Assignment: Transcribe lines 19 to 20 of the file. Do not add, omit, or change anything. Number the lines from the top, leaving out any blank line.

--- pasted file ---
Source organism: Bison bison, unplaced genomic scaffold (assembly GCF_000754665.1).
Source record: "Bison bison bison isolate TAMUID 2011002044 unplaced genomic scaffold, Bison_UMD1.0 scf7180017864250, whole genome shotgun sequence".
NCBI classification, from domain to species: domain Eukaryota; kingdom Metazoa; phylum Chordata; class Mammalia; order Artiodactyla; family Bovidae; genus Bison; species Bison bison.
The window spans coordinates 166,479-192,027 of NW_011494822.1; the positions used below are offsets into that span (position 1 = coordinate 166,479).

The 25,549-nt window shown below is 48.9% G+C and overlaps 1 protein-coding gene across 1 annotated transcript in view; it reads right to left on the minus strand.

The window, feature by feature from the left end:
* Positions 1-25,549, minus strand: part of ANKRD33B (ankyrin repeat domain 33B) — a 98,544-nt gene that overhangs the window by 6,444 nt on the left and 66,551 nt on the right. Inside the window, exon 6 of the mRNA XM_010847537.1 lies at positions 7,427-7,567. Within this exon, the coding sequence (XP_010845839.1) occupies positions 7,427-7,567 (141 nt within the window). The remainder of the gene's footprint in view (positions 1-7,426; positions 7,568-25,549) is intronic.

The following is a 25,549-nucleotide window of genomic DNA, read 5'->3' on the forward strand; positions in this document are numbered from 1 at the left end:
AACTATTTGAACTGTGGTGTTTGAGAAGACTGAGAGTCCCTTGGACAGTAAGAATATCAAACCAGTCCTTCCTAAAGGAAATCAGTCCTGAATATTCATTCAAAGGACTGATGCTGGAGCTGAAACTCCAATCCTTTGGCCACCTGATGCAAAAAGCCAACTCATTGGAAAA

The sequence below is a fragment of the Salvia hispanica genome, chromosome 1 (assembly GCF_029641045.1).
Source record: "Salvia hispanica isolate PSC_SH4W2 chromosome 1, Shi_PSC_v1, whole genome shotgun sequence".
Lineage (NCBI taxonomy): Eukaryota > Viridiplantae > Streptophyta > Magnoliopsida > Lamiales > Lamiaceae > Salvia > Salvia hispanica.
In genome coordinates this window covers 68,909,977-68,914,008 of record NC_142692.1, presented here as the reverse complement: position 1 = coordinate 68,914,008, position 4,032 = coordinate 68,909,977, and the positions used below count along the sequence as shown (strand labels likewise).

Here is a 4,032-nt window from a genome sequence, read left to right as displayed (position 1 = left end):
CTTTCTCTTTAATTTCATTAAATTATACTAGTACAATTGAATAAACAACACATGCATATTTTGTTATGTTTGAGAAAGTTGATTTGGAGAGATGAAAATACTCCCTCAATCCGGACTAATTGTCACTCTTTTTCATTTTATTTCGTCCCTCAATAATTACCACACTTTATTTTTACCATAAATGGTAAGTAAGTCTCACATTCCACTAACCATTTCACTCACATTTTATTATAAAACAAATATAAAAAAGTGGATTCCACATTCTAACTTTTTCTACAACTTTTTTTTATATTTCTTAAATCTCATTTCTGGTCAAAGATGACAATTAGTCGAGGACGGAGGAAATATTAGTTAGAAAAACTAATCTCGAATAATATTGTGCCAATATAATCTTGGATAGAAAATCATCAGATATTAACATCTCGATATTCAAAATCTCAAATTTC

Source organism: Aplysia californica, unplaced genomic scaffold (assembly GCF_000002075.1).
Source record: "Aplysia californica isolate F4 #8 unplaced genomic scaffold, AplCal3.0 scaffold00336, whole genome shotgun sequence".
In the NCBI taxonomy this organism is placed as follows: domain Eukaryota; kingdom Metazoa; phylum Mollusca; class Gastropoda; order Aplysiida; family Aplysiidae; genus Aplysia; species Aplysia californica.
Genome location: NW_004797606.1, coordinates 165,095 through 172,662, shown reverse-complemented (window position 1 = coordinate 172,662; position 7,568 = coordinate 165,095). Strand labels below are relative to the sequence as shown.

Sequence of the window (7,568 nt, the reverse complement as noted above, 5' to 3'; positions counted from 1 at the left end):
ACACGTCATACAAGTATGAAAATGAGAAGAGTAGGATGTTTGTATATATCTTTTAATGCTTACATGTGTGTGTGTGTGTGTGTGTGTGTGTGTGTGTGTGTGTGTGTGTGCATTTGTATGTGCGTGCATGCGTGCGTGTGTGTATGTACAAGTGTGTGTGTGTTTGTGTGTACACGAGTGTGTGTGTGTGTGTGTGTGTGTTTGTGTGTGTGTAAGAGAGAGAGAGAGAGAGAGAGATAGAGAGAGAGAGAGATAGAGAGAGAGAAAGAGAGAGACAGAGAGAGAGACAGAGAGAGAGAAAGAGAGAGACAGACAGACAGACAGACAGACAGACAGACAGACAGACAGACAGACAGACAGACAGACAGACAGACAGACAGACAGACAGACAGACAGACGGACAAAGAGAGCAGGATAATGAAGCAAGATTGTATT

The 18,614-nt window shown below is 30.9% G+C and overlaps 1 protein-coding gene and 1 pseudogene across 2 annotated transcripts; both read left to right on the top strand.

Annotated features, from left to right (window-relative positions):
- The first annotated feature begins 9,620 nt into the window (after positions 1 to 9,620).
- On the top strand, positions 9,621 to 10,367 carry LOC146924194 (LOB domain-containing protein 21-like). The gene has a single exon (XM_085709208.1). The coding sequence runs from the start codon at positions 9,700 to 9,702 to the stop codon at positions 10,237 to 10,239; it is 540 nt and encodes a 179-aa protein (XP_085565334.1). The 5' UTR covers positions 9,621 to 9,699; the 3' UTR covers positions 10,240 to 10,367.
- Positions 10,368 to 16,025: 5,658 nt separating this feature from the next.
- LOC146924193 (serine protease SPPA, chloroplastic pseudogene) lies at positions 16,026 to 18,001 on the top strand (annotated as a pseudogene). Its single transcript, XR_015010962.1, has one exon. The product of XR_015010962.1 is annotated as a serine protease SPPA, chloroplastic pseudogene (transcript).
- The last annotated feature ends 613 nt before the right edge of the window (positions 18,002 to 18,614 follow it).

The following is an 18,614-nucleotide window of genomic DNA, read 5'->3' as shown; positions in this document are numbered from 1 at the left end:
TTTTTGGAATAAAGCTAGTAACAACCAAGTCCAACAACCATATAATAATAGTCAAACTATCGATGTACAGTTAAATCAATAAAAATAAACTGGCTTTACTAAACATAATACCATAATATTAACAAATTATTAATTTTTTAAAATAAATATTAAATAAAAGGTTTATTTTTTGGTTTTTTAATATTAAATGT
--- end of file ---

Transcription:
Genome location: NW_004797606.1, coordinates 165,095 through 172,662, shown reverse-complemented (window position 1 = coordinate 172,662; position 7,568 = coordinate 165,095). Strand labels below are relative to the sequence as shown.

Sequence of the window (7,568 nt, the reverse complement as noted above, 5' to 3'; positions counted from 1 at the left end):